From V. I. Lenin, Collected Works, 4th English Edition,
Progress Publishers, Moscow, 1968
This refers to the Sixth (Prague) All-Russia Conference of the R.S.D.L.P., held January 5-17 (18-30), 1912.
Bulgarin, F. V. -- a reactionary journalist and publisher of the first half of the nineteenth century who engaged in denouncing and slandering progressive magazines and writers of his day. He was notorious for his denunciations of Alexander Pushkin.
Burenin, V. P. -- a journalist who contributed to the reactionary newspaper Novoye Vremya. He engaged in vicious attacks against representatives of all progressive social and political trends.
Lenin uses these two names as synonyms for individuals who resort to dishonest methods of conducting polemics.
Vorwärts (Forward ) -- central organ of the German Social-Democratic Party, published from 1891 to 1933. The slanderous articles against the Prague Conference of the R.S.D.L.P. which appeared in Vorwärts were written by Trotsky.
This refers to the Organising Committee set up by the January 1912 meeting of liquidators representing the Bund, the Caucasian Regional Committee and the Central Committee of the Social-Democrats of the Lettish Territory. Among those who took an active part in the work of the Organising Committee in addition to the non-Russian Social-Democratic organisations were the editorial boards of the Vienna Pravda and of Golos Sotsial-Demokrata, the Vperyod group and representatives of the liquidators' St. Petersburg "initiating group". Trotsky was the virtual head of the Organising Committee, which was officially entrusted with convening
the August 1912 anti-Party conference.
The Vperyod group was an anti-Party group of otzovists, ultimatumists, god-builders and empirio-monists (adherents of the reactionary, idealist philosophy of Mach and Avenarius). The group was formed in December 1909 on the initiative of A. A. Bogdanov and G. A. Alexinsky. It published a printed organ called Vperyod. In 1912 it united with the Menshevik liquidators to form a general anti-Party bloc (the August bloc) against the Bolsheviks. This bloc was organised by Trotsky. Failing to gain support among the workers, the group virtually fell to pieces in 1913-14. Its final disintegration occurred in 1917 after the February Revolution.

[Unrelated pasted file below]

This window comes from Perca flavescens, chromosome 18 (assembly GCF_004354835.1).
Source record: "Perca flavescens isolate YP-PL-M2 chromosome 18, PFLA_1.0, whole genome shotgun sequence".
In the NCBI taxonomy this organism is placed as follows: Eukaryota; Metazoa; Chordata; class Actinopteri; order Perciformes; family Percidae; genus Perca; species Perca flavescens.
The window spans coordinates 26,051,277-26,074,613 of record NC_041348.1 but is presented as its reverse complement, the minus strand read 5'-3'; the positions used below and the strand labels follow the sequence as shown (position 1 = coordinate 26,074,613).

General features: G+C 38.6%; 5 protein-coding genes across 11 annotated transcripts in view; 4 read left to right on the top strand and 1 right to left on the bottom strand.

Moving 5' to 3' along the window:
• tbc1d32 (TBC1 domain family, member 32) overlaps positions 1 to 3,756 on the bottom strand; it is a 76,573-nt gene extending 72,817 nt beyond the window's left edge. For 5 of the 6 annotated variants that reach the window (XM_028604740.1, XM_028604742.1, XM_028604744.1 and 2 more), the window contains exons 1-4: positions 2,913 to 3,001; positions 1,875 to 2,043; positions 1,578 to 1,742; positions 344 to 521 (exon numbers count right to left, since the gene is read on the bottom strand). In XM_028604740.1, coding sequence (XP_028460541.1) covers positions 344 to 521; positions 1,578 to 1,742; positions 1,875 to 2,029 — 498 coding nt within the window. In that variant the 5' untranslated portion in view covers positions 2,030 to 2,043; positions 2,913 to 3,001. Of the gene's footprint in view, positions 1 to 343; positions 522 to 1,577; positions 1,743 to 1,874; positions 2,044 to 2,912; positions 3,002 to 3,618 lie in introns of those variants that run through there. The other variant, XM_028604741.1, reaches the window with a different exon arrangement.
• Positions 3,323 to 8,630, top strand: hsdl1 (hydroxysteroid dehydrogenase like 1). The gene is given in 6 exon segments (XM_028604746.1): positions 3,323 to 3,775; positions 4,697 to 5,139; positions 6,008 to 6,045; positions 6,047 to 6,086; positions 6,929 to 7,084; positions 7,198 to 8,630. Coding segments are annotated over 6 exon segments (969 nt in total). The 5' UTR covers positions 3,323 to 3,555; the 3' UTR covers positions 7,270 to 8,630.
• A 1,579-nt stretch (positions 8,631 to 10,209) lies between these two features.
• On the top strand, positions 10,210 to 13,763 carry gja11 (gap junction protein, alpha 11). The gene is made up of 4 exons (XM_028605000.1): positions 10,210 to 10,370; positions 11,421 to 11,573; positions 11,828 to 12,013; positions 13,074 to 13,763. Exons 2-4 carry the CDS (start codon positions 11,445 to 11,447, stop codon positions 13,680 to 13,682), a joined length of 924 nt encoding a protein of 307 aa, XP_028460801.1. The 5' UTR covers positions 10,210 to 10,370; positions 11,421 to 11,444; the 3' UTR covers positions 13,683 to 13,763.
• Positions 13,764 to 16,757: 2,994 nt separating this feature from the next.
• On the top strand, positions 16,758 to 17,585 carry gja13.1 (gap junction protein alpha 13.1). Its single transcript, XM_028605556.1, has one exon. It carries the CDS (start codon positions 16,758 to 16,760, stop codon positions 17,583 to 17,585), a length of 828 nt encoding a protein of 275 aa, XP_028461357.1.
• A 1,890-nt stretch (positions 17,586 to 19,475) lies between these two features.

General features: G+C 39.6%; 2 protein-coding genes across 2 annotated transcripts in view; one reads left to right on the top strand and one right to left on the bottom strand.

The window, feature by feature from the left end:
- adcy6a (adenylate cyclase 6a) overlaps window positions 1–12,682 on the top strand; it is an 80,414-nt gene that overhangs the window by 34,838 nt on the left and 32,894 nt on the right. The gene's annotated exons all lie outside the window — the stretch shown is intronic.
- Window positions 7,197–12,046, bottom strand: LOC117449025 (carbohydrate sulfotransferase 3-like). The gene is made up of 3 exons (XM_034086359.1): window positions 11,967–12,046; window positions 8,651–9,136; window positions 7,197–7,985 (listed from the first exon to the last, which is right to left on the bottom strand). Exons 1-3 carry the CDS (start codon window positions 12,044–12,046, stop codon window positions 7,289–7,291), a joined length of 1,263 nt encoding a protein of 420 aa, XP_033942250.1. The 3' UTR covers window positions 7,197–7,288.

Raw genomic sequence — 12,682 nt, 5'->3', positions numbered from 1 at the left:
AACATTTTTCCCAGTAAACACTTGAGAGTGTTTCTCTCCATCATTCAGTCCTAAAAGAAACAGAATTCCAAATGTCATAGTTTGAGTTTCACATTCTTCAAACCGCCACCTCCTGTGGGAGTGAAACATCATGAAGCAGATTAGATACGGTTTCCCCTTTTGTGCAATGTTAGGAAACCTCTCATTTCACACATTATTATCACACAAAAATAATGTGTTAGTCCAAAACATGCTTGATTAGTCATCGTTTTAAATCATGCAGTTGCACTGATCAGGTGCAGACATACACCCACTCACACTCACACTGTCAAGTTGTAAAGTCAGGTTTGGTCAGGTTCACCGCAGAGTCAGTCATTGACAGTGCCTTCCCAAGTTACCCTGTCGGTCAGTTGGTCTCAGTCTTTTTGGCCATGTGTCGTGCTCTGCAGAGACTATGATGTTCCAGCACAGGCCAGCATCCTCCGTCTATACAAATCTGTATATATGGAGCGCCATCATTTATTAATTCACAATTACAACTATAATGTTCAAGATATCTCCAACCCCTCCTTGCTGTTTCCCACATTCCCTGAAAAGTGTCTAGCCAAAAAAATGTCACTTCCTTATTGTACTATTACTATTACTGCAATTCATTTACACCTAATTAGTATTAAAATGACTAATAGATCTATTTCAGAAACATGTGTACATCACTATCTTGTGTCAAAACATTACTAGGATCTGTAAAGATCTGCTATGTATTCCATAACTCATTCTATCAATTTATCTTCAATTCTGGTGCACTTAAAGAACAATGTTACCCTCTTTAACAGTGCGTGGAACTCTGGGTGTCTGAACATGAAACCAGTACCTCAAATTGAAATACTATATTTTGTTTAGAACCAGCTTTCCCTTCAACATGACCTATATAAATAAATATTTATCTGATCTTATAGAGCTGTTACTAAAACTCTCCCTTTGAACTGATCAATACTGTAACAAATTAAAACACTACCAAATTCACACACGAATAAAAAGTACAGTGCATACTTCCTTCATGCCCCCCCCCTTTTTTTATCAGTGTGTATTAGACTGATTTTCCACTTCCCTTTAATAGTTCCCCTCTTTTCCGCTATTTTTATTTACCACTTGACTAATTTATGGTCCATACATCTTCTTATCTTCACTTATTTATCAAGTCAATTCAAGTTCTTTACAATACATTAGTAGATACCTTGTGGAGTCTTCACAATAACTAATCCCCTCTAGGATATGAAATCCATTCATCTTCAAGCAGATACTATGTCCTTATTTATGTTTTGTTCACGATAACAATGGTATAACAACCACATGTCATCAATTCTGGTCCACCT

The Golos supporters were Menshevik liquidators grouped around Golos Sotsial-Demokrata (P. B. Axelrod, F. I. Dan, L. Martov, A. S. Martynov, A. N. Potresov and others), which was published from February 1908 to December 1911 first in Geneva and then in Paris.
The pro-Party Bolsheviks were a group of Bolsheviks who took a conciliatory view of liquidationism and otzovism. Most of the conciliators opposed the Lenin bloc of Bolsheviks and pro-Party Mensheviks. They urged unprincipled unification of the Bolsheviks with various groups that had no support among the masses but sought to exert influence in the Party.
The pro-Party Mensheviks were a small group of Mensheviks led by Plekhanov. They had broken away from the Menshevik liquidators, and opposed liquidationism in 1908-12.
Pravda (Vienna) -- a factional newspaper published by the Trotskyists from 1908 to 1912. Its first three issues were published in Lvov, the rest in Vienna. Twenty-five issues appeared in all.
With the exception of its first two issues, which appeared as the organ of the Ukrainian Spilka (Union), the newspaper represented no Party organisation in Russia and was described by Lenin as "a private undertaking". Its editor was Trotsky. Under cover of "non-factionalism", the newspaper opposed Bolshevism from the outset, and upheld liquidationism and otzovism. It advocated the centrist theory of "co-operation" between revolutionaries and opportunists within one and the same party. Following the January 1910 Plenary Meeting of the Central Committee it took a frankly liquidationist stand. It also backed the anti-Party Vperyod group of the otzovists and ultimatumists.
In 1912 Trotsky and his newspaper were the initiators and chief organisers of the anti-Party August bloc.
Za Partiyu (For the Party ) -- a sheet which the pro-Party Mensheviks and conciliators published at irregular intervals in Paris from April 16 (29), 1912, to February 1914. Five issues were brought out. Among those who wrote for it were G. V. Plekhanov, S. A. Lozovsky and A. I. Lyubimov. It was disseminated chiefly abroad and expressed mainly the views of the Paris group of Plekhanov's supporters.
The Bund (The General Jewish Workers' Union of Lithuania, Poland and Russia) came into being in 1897, at the founding congress of the Jewish Social-Democratic groups in Vilna. In the main, it comprised semi-proletarian Jewish artisans in the west of Russia. It represented nationalism and separatism in Russia's working class movement.